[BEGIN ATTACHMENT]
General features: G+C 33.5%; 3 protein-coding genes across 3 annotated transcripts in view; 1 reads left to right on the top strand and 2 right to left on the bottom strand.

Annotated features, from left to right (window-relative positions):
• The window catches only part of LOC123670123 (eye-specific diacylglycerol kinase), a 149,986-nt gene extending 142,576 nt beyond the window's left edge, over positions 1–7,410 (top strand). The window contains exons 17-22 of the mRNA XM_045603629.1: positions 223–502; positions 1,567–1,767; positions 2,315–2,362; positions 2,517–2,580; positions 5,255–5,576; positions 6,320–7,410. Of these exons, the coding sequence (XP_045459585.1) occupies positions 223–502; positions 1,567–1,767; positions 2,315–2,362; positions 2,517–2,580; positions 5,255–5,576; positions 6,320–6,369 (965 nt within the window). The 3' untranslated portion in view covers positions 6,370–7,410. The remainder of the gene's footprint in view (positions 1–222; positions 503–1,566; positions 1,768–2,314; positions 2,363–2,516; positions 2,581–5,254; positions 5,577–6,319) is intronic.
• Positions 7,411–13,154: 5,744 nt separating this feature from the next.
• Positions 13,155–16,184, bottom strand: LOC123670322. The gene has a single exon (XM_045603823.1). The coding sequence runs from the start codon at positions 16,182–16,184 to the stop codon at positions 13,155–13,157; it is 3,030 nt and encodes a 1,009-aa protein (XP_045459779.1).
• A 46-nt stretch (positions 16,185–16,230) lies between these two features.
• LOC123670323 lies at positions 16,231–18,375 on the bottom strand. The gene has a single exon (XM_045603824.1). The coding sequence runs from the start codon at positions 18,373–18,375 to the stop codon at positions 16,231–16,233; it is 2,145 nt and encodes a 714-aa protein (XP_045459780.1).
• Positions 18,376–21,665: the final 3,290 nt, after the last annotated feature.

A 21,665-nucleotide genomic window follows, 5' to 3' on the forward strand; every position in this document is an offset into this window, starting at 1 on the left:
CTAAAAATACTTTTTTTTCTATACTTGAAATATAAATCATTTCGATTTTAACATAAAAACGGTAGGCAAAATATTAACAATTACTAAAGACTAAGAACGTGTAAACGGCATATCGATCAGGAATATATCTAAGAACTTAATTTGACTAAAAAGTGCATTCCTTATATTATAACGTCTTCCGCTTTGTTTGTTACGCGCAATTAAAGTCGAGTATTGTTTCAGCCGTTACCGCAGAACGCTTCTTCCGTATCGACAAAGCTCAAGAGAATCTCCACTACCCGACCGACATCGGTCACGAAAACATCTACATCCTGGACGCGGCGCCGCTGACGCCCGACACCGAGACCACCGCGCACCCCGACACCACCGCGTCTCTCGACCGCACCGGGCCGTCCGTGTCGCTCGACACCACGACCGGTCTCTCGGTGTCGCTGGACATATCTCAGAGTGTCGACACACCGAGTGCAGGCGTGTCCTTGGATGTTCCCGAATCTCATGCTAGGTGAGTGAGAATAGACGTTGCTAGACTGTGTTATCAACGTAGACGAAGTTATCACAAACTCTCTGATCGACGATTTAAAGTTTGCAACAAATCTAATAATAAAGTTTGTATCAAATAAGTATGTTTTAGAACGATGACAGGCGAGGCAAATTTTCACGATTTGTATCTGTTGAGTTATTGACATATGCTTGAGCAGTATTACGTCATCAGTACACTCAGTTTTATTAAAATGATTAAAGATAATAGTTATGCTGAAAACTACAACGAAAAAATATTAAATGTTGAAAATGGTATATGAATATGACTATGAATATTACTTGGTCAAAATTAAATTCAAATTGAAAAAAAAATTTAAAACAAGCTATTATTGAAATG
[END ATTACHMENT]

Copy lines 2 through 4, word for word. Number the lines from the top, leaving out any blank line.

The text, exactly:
Annotated features, from left to right (window-relative positions):
• The window catches only part of LOC123670123 (eye-specific diacylglycerol kinase), a 149,986-nt gene extending 142,576 nt beyond the window's left edge, over positions 1–7,410 (top strand). The window contains exons 17-22 of the mRNA XM_045603629.1: positions 223–502; positions 1,567–1,767; positions 2,315–2,362; positions 2,517–2,580; positions 5,255–5,576; positions 6,320–7,410. Of these exons, the coding sequence (XP_045459585.1) occupies positions 223–502; positions 1,567–1,767; positions 2,315–2,362; positions 2,517–2,580; positions 5,255–5,576; positions 6,320–6,369 (965 nt within the window). The 3' untranslated portion in view covers positions 6,370–7,410. The remainder of the gene's footprint in view (positions 1–222; positions 503–1,566; positions 1,768–2,314; positions 2,363–2,516; positions 2,581–5,254; positions 5,577–6,319) is intronic.
• Positions 7,411–13,154: 5,744 nt separating this feature from the next.